See part I (Autauga-Cherokee Counties) here.
See part II (Chilton-Covington Counties) here.
See part III (Crenshaw-Franklin Counties) here.
See part IV (Geneva-Lawrence Counties) here.
See part V (Lee-Monroe Counties) here.
See part VI (Montgomery-Sumter Counties) here.
See part VII (Talladega-Winston Counties) here.

Geneva County

“Big Oak”
Robert Fowler Memorial Park
South River Street

Big Oak, 2006, by AlabamaGuy2007. Courtesy of Wikipedia.

Before the establishment of Geneva County, early settlers gathered under the massive, leafy branches of what is now known as the Big Oak or Constitution Oak. This live oak’s age and size have led to its inclusion in the list of Alabama Famous and Historic Trees. Supposedly the huge branches of the tree have been used for hangings and the spirits of those who died here may continue to haunt this location.


Greene County

Oakmont Bed & Breakfast
107 Pickens Street

As workers were working on the restoration of Oakmont, a spirit in the house wanted more heat. After continuing to find a heater on in the home, construction workers taped the control knob so that the heat could not be turned on. However, the spirit thought otherwise and turned the heat on again.

Built in 1908 as a wedding gift for Mary Elizabeth and Charles Alexander Webb, it was not until Oakmont began the transformation into a bed & breakfast that the owners discovered that they might have to share the house with spirits. After the restoration, numerous spectral sounds began to be heard including tremendous crashes and disembodied footsteps. It doesn’t appear that this bed and breakfast is open any longer.


  • Smith, Terry L. and Mark Jean. Haunted Inns of America. Crane Hill Publishers, 2003.

Hale County

Moundville Archaeological Park
634 Mound State Parkway

Between approximately 1120 C.E. and 1450 C.E., Moundville was the site of a large city inhabited by the Mississippian people, predecessors to the tribes that the Europeans would encounter when they began exploring the South about a century later. At its height, this town was probably home to nearly 1,000 inhabitants. Stretching to 185 acres, the town had 29 mounds of various sizes and uses: some were ceremonial while others were topped with the homes of the elite.

Visitors and staff have often mentioned a certain energy emanating from this site. A Cherokee friend of mine visited and while atop one of the mounds let out a traditional Cherokee war cry. Afterward, he noted that there was a palpable change in the energy. Dennis William Hauck speaks of the “powerful spirit of an ancient race” that “permeates this 317-acre site” in his Haunted Places: The National Directory. Southern Paranormal Researchers notes that park staff has witnessed shadow figures, odd noises, and doors opening and closing by themselves in the buildings on the site. Higdon and Talley add orbs and cold spots found throughout the location to the list of paranormal activity here.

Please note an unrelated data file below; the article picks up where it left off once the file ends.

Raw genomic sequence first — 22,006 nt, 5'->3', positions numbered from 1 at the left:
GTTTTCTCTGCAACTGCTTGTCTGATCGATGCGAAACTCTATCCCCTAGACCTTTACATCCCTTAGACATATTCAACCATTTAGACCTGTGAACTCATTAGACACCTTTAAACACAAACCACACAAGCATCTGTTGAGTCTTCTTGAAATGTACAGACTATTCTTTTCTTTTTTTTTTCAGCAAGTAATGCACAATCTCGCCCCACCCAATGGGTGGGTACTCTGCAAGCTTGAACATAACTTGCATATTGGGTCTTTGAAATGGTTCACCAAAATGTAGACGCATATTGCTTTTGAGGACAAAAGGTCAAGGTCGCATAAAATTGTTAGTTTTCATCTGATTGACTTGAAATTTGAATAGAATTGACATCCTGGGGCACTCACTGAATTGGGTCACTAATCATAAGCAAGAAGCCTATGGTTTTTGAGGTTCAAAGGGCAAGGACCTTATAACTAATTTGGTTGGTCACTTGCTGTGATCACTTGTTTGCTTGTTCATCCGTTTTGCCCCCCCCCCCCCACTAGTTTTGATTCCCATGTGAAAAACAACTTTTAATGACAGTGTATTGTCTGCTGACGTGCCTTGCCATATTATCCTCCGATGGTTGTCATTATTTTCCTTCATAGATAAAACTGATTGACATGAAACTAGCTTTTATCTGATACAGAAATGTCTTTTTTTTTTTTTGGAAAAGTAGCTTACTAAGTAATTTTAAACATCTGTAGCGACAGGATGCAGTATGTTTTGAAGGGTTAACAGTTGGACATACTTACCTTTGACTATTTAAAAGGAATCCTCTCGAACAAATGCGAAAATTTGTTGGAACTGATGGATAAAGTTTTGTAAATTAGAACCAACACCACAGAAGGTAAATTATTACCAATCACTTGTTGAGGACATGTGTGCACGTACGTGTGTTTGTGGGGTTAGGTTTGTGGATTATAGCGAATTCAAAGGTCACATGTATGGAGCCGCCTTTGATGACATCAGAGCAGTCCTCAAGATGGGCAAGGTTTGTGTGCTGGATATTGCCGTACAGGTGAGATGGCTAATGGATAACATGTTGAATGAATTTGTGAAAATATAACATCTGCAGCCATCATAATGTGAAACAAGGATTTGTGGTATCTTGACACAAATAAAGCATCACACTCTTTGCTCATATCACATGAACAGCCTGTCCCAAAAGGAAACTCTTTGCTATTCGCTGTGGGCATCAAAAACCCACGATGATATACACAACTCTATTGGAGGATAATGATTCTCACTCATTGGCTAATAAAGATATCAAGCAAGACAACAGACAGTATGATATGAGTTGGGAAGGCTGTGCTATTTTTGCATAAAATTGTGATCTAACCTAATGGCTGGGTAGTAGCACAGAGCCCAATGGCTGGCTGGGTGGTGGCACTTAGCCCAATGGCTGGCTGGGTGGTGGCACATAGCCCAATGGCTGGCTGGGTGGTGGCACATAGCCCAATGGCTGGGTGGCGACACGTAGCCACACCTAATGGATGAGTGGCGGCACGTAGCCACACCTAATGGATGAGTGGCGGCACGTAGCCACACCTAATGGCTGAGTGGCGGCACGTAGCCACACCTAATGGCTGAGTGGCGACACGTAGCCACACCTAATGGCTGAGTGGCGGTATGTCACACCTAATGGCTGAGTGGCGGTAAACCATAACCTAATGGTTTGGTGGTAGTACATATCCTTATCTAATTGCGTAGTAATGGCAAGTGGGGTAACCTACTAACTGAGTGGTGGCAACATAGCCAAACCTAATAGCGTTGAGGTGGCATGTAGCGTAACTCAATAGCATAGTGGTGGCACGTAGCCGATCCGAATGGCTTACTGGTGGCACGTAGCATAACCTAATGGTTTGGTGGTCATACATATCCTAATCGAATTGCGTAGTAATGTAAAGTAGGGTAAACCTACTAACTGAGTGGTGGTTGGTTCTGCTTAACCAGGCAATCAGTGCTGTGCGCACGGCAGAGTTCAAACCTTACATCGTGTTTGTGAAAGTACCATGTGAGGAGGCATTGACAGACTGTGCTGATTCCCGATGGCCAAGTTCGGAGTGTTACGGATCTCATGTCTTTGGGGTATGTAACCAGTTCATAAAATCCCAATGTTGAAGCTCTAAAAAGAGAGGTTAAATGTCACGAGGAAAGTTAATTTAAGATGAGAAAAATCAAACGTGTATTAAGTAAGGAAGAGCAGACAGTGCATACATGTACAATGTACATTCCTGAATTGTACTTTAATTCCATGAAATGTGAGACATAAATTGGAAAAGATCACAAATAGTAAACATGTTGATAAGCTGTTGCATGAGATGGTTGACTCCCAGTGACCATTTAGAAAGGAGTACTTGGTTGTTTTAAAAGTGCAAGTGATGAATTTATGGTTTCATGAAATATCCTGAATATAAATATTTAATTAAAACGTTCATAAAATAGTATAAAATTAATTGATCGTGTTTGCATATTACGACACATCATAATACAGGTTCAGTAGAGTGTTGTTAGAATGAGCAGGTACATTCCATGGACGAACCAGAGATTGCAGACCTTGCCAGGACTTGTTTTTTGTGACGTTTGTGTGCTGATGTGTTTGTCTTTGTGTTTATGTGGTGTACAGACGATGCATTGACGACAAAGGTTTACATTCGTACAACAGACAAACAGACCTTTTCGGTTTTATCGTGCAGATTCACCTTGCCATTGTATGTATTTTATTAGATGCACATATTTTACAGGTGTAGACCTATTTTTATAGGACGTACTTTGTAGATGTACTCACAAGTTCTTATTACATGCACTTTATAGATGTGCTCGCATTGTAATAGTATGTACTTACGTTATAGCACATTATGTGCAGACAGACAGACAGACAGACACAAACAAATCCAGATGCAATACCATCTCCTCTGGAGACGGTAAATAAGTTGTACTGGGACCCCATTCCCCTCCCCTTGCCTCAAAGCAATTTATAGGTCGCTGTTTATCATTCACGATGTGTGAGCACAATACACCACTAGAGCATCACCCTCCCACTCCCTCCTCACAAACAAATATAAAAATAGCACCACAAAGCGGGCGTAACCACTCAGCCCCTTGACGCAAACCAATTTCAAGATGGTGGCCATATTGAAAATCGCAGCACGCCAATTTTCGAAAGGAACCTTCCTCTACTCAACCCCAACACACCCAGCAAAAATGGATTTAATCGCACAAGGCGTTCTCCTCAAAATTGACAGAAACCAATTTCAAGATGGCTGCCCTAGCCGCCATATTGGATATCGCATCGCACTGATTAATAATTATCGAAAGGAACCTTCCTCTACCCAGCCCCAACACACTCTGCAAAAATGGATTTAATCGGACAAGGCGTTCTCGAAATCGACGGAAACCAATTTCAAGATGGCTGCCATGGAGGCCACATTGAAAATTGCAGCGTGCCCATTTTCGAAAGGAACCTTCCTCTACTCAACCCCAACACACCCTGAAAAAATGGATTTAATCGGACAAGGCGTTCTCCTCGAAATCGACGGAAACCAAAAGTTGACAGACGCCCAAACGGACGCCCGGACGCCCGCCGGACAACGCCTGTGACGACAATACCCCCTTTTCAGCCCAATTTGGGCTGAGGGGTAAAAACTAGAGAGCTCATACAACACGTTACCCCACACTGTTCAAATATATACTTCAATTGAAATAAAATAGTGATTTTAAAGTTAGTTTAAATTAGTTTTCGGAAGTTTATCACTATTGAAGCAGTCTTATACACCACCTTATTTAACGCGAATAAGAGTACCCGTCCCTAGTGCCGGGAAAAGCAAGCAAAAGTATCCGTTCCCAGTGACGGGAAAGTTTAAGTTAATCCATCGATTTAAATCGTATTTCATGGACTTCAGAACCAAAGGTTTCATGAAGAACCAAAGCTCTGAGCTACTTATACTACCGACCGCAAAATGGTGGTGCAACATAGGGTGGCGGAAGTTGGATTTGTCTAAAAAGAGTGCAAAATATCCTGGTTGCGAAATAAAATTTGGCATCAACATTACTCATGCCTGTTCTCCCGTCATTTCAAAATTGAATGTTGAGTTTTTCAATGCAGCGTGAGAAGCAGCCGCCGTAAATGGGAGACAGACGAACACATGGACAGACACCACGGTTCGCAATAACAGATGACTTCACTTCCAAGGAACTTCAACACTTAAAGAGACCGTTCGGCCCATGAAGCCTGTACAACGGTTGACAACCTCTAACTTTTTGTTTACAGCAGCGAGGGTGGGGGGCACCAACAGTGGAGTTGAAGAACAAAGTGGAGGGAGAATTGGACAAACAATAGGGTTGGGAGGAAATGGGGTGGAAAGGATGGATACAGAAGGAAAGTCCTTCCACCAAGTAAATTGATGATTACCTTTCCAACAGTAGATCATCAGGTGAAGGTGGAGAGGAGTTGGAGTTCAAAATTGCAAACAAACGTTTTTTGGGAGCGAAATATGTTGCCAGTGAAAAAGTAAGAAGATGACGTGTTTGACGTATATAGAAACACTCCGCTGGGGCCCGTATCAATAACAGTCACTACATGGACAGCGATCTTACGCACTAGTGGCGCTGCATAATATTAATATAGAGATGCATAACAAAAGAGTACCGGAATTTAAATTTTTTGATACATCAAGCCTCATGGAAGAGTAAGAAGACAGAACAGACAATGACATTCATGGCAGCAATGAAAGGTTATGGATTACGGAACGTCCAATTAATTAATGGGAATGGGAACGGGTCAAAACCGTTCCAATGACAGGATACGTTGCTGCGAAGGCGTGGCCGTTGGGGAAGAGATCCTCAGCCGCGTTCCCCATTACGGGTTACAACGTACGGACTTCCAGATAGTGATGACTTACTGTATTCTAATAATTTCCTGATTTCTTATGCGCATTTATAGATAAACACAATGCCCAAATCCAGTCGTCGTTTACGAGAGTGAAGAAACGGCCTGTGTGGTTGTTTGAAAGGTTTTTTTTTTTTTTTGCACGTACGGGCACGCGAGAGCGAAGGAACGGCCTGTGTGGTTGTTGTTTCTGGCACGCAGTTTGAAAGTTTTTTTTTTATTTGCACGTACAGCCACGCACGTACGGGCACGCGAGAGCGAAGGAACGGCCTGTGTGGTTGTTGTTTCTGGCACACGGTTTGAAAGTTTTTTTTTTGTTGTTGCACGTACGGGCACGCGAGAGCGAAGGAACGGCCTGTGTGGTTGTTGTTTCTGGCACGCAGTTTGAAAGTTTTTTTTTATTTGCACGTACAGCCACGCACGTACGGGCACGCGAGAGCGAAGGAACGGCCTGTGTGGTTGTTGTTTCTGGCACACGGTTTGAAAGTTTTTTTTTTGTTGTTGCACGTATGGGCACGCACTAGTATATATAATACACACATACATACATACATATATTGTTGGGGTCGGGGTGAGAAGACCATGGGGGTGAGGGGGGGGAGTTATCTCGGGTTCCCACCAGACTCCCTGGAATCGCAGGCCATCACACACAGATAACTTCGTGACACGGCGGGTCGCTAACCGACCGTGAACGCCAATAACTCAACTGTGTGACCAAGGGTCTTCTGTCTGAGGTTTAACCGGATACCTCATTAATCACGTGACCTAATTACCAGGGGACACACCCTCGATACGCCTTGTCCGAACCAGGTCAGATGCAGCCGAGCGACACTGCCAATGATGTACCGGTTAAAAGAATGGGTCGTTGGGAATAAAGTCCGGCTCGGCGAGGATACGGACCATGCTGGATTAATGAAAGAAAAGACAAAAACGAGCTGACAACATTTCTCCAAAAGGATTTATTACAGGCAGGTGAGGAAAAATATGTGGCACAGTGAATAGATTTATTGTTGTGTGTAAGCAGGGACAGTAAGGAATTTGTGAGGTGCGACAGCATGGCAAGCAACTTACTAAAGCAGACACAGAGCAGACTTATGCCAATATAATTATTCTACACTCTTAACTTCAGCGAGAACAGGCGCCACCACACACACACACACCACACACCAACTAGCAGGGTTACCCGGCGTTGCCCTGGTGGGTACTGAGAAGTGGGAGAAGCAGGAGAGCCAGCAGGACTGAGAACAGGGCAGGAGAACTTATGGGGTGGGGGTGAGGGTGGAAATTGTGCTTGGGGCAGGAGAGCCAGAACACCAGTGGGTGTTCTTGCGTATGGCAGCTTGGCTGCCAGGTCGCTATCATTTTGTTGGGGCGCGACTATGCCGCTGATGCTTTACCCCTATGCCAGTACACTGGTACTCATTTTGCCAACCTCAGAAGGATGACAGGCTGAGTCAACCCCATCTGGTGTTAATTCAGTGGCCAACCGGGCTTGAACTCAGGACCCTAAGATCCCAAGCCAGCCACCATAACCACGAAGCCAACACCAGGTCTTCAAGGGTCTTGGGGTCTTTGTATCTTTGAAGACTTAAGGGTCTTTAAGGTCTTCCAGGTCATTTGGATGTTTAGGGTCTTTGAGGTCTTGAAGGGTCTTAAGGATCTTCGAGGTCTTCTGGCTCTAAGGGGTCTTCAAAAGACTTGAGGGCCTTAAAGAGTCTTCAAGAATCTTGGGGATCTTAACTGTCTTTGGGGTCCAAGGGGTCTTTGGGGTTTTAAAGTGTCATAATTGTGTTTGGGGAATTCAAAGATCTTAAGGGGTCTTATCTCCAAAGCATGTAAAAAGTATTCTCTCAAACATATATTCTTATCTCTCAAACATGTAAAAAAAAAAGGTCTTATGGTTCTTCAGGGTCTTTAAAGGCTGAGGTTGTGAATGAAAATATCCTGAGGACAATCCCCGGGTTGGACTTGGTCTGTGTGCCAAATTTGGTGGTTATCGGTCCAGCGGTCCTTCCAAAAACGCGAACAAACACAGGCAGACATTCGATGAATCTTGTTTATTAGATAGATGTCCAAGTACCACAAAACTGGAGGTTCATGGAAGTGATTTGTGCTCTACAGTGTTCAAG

• Blitz, John H. “Moundville Archaeological Park.” Encyclopedia of Alabama. 26 February 2007.
  • Hauck, Dennis William. Haunted Places: The National Directory. NYC: Penguin, 2002.
  • Higdon, David and Brett J. Talley. Haunted Alabama Black Belt. Charleston, SC: History Press, 2013.
  • Southern Paranormal Researchers. Paranormal Investigation Report for Moundville Archaeological Park. 10 February 2007.

Henry County

Legend of Huggin’ Molly

For over a century, a legend has dwelled in the dark streets of Abbeville: the legend of Huggin’ Molly. This specter is thought to target children on the streets after dark. Most versions describe Molly as a large woman who prowls the dark streets in search of children walking alone. After pursuing a child, she would embrace them and scream in their ear. Most sources agree that this tale was perhaps created to frighten small children and keep them from staying out too late, though the story has remained. In fact, a restaurant named after the legendary figure has recently opened.


  • Legend of Huggin’ Molly.” Huggin’ Molly’s Restaurant. Accessed 13 July 2015.
  • Smith, Michelle. Legends, Lore and True Tales of the Chattahoochee. Charleston, SC: History Press, 2013.

Houston County

Columbia Manor
306 South Main Street

During the Halloween season, this unassuming white frame house is home to nightmares of the fictional kind. However, this house is home to real nightmares as well. Built in 1864, this home has served several uses including serving as a hospital and later a sanitarium for those suffering from pellagra, a severe vitamin deficiency.

Following renovations to transform the house into a haunted attraction, the spirits have begun to act out. The owner of the house told the producers of the BIO Channel show, My Ghost Story, about tools that would go missing only to be found in their original location a short time later, mysterious footsteps, and the shade of an older gentleman that the owner and another volunteer saw standing in the house. He also mentioned the swinging of a chandelier in the foyer which a paranormal investigator has linked to the suicide by hanging of a nurse there.


  • “Enter at your own risk; they dare you.” Dothan Eagle. 18 August 2014.
  • “Haunting Columbia Manor.” Dothan Eagle. 19 October 2013.